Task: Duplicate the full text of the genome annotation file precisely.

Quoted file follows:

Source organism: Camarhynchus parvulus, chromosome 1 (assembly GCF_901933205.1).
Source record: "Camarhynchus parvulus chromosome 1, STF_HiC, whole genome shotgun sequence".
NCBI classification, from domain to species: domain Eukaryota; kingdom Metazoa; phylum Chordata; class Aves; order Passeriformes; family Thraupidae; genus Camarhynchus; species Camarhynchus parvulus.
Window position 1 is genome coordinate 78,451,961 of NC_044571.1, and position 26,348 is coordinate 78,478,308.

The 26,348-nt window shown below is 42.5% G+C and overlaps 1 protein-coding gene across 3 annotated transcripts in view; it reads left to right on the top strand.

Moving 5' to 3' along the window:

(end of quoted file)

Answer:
Source organism: Camarhynchus parvulus, chromosome 1 (assembly GCF_901933205.1).
Source record: "Camarhynchus parvulus chromosome 1, STF_HiC, whole genome shotgun sequence".
NCBI classification, from domain to species: domain Eukaryota; kingdom Metazoa; phylum Chordata; class Aves; order Passeriformes; family Thraupidae; genus Camarhynchus; species Camarhynchus parvulus.
Window position 1 is genome coordinate 78,451,961 of NC_044571.1, and position 26,348 is coordinate 78,478,308.

The 26,348-nt window shown below is 42.5% G+C and overlaps 1 protein-coding gene across 3 annotated transcripts in view; it reads left to right on the top strand.

Moving 5' to 3' along the window: